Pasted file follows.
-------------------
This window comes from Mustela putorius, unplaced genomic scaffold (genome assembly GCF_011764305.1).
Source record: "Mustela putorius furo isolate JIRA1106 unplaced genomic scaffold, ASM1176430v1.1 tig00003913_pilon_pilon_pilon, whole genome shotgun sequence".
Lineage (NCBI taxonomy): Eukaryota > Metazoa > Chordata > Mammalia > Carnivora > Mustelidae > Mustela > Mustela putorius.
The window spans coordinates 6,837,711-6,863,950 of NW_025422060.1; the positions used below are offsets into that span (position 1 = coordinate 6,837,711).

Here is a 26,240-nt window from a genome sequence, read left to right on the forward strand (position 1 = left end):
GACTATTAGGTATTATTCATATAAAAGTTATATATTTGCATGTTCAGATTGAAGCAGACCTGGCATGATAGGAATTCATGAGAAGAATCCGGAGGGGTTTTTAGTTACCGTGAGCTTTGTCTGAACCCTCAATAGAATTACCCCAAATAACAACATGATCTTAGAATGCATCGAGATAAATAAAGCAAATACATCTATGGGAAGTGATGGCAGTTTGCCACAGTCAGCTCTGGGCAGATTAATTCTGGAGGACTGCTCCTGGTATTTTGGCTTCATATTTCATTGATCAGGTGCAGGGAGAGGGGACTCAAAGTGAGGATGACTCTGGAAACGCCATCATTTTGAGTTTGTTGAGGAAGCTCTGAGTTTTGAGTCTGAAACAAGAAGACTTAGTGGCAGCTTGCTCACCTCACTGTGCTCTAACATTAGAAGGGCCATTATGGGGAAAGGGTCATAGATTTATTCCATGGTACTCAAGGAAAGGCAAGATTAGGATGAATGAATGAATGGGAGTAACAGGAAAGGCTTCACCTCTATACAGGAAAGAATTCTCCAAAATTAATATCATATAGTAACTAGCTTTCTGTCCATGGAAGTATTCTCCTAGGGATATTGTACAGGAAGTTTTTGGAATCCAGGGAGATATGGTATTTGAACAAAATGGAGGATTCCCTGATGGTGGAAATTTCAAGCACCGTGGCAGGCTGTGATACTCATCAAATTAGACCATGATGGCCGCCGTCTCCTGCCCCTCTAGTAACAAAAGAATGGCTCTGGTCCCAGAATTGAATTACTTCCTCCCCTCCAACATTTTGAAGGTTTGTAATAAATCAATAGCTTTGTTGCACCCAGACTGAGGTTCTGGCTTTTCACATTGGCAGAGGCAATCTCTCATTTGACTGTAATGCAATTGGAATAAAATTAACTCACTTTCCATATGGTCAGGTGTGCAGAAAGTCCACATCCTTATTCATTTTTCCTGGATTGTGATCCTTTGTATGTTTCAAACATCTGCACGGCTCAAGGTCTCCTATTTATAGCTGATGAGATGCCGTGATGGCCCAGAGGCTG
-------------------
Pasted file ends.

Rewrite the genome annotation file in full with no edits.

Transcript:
This window comes from Mustela putorius, unplaced genomic scaffold (genome assembly GCF_011764305.1).
Source record: "Mustela putorius furo isolate JIRA1106 unplaced genomic scaffold, ASM1176430v1.1 tig00003913_pilon_pilon_pilon, whole genome shotgun sequence".
Lineage (NCBI taxonomy): Eukaryota > Metazoa > Chordata > Mammalia > Carnivora > Mustelidae > Mustela > Mustela putorius.
The window spans coordinates 6,837,711-6,863,950 of NW_025422060.1; the positions used below are offsets into that span (position 1 = coordinate 6,837,711).

Here is a 26,240-nt window from a genome sequence, read left to right on the forward strand (position 1 = left end):
GACTATTAGGTATTATTCATATAAAAGTTATATATTTGCATGTTCAGATTGAAGCAGACCTGGCATGATAGGAATTCATGAGAAGAATCCGGAGGGGTTTTTAGTTACCGTGAGCTTTGTCTGAACCCTCAATAGAATTACCCCAAATAACAACATGATCTTAGAATGCATCGAGATAAATAAAGCAAATACATCTATGGGAAGTGATGGCAGTTTGCCACAGTCAGCTCTGGGCAGATTAATTCTGGAGGACTGCTCCTGGTATTTTGGCTTCATATTTCATTGATCAGGTGCAGGGAGAGGGGACTCAAAGTGAGGATGACTCTGGAAACGCCATCATTTTGAGTTTGTTGAGGAAGCTCTGAGTTTTGAGTCTGAAACAAGAAGACTTAGTGGCAGCTTGCTCACCTCACTGTGCTCTAACATTAGAAGGGCCATTATGGGGAAAGGGTCATAGATTTATTCCATGGTACTCAAGGAAAGGCAAGATTAGGATGAATGAATGAATGGGAGTAACAGGAAAGGCTTCACCTCTATACAGGAAAGAATTCTCCAAAATTAATATCATATAGTAACTAGCTTTCTGTCCATGGAAGTATTCTCCTAGGGATATTGTACAGGAAGTTTTTGGAATCCAGGGAGATATGGTATTTGAACAAAATGGAGGATTCCCTGATGGTGGAAATTTCAAGCACCGTGGCAGGCTGTGATACTCATCAAATTAGACCATGATGGCCGCCGTCTCCTGCCCCTCTAGTAACAAAAGAATGGCTCTGGTCCCAGAATTGAATTACTTCCTCCCCTCCAACATTTTGAAGGTTTGTAATAAATCAATAGCTTTGTTGCACCCAGACTGAGGTTCTGGCTTTTCACATTGGCAGAGGCAATCTCTCATTTGACTGTAATGCAATTGGAATAAAATTAACTCACTTTCCATATGGTCAGGTGTGCAGAAAGTCCACATCCTTATTCATTTTTCCTGGATTGTGATCCTTTGTATGTTTCAAACATCTGCACGGCTCAAGGTCTCCTATTTATAGCTGATGAGATGCCGTGATGGCCCAGAGGCTG